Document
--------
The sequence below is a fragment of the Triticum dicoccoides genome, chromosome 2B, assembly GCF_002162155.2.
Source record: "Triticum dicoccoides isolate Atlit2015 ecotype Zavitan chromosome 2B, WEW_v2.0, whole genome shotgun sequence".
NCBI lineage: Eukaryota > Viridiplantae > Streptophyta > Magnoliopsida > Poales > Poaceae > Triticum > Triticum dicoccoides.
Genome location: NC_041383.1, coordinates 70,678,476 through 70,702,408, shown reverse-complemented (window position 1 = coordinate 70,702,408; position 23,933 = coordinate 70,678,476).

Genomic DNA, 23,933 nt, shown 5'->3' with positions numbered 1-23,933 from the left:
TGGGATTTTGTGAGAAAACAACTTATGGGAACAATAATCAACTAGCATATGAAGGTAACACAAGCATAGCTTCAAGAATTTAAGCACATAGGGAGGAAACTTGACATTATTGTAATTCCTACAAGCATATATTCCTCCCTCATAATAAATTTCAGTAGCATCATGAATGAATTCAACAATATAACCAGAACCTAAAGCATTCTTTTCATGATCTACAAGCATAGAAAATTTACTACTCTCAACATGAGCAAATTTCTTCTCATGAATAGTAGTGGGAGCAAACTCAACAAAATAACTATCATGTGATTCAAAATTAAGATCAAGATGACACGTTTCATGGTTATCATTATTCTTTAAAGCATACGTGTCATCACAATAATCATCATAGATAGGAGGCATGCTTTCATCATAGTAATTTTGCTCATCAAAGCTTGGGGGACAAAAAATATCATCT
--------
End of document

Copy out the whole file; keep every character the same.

The sequence below is a fragment of the Triticum dicoccoides genome, chromosome 2B, assembly GCF_002162155.2.
Source record: "Triticum dicoccoides isolate Atlit2015 ecotype Zavitan chromosome 2B, WEW_v2.0, whole genome shotgun sequence".
NCBI lineage: Eukaryota > Viridiplantae > Streptophyta > Magnoliopsida > Poales > Poaceae > Triticum > Triticum dicoccoides.
Genome location: NC_041383.1, coordinates 70,678,476 through 70,702,408, shown reverse-complemented (window position 1 = coordinate 70,702,408; position 23,933 = coordinate 70,678,476).

Genomic DNA, 23,933 nt, shown 5'->3' with positions numbered 1-23,933 from the left:
TGGGATTTTGTGAGAAAACAACTTATGGGAACAATAATCAACTAGCATATGAAGGTAACACAAGCATAGCTTCAAGAATTTAAGCACATAGGGAGGAAACTTGACATTATTGTAATTCCTACAAGCATATATTCCTCCCTCATAATAAATTTCAGTAGCATCATGAATGAATTCAACAATATAACCAGAACCTAAAGCATTCTTTTCATGATCTACAAGCATAGAAAATTTACTACTCTCAACATGAGCAAATTTCTTCTCATGAATAGTAGTGGGAGCAAACTCAACAAAATAACTATCATGTGATTCAAAATTAAGATCAAGATGACACGTTTCATGGTTATCATTATTCTTTAAAGCATACGTGTCATCACAATAATCATCATAGATAGGAGGCATGCTTTCATCATAGTAATTTTGCTCATCAAAGCTTGGGGGACAAAAAATATCATCT